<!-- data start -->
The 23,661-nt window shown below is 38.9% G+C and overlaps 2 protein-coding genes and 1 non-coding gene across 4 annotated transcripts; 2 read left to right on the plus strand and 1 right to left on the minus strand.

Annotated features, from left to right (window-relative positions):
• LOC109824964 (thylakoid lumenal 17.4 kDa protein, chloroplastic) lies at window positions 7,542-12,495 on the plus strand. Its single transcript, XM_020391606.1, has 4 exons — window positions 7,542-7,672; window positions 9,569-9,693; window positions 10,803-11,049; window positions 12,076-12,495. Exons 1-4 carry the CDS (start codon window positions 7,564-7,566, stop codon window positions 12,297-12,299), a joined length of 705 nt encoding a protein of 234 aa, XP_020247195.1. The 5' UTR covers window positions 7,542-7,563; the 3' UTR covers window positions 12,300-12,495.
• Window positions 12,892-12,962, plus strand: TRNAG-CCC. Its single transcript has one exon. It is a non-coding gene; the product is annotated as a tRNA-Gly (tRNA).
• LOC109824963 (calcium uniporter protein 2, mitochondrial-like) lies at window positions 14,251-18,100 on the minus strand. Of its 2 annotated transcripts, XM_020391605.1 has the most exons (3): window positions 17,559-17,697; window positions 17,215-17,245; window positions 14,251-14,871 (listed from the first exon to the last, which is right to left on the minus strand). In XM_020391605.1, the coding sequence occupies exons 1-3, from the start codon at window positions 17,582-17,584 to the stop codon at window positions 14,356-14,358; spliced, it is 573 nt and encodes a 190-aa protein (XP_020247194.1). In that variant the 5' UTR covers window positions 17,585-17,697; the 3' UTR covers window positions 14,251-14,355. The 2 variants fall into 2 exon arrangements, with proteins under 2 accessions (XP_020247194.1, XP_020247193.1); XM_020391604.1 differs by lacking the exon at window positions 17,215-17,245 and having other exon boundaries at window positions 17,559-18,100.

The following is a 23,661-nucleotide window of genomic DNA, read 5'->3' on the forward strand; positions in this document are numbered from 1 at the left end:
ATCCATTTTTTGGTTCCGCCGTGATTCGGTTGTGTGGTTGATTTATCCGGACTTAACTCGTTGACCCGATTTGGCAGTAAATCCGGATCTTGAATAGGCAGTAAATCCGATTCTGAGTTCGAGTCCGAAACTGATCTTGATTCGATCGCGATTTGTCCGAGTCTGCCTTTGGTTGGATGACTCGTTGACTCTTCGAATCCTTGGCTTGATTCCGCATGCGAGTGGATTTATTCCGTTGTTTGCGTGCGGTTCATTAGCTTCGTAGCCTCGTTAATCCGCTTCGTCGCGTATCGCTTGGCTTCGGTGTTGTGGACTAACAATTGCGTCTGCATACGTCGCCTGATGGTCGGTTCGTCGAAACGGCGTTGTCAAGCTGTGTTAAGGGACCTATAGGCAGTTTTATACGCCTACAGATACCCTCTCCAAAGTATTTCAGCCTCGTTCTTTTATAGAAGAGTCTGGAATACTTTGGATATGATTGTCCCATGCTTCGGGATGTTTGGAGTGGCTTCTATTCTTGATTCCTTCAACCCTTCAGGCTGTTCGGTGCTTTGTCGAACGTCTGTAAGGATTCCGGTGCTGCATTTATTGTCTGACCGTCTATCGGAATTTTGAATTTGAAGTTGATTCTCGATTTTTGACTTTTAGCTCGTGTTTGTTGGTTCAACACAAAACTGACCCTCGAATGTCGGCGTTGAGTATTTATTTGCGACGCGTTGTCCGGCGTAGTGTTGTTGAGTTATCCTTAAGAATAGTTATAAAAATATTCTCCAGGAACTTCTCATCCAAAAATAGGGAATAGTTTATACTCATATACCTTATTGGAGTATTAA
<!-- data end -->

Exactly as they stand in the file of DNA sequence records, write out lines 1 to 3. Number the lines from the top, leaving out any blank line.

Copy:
The 23,661-nt window shown below is 38.9% G+C and overlaps 2 protein-coding genes and 1 non-coding gene across 4 annotated transcripts; 2 read left to right on the plus strand and 1 right to left on the minus strand.

Annotated features, from left to right (window-relative positions):
• LOC109824964 (thylakoid lumenal 17.4 kDa protein, chloroplastic) lies at window positions 7,542-12,495 on the plus strand. Its single transcript, XM_020391606.1, has 4 exons — window positions 7,542-7,672; window positions 9,569-9,693; window positions 10,803-11,049; window positions 12,076-12,495. Exons 1-4 carry the CDS (start codon window positions 7,564-7,566, stop codon window positions 12,297-12,299), a joined length of 705 nt encoding a protein of 234 aa, XP_020247195.1. The 5' UTR covers window positions 7,542-7,563; the 3' UTR covers window positions 12,300-12,495.